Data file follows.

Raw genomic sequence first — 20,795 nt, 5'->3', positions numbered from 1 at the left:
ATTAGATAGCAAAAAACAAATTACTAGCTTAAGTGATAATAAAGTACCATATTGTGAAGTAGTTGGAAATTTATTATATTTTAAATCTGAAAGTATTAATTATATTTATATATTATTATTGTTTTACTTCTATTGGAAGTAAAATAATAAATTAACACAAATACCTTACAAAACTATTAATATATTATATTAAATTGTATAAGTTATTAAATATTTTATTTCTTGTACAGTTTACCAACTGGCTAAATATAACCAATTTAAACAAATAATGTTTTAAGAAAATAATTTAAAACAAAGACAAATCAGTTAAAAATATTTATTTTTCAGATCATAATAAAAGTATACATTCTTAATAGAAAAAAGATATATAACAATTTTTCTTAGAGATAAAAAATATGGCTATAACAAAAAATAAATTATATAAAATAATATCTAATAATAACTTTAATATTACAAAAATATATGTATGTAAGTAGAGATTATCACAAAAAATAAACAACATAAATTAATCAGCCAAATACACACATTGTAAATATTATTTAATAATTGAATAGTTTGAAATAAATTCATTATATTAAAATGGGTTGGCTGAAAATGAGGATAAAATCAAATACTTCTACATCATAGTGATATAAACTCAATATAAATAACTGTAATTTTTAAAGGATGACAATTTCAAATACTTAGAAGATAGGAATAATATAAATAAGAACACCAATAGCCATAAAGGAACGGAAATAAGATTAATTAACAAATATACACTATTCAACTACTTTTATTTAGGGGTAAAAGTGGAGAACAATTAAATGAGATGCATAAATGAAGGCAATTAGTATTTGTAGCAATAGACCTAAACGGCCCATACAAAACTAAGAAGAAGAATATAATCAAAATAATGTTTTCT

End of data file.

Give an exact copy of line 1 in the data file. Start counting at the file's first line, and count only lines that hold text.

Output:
Raw genomic sequence first — 20,795 nt, 5'->3', positions numbered from 1 at the left: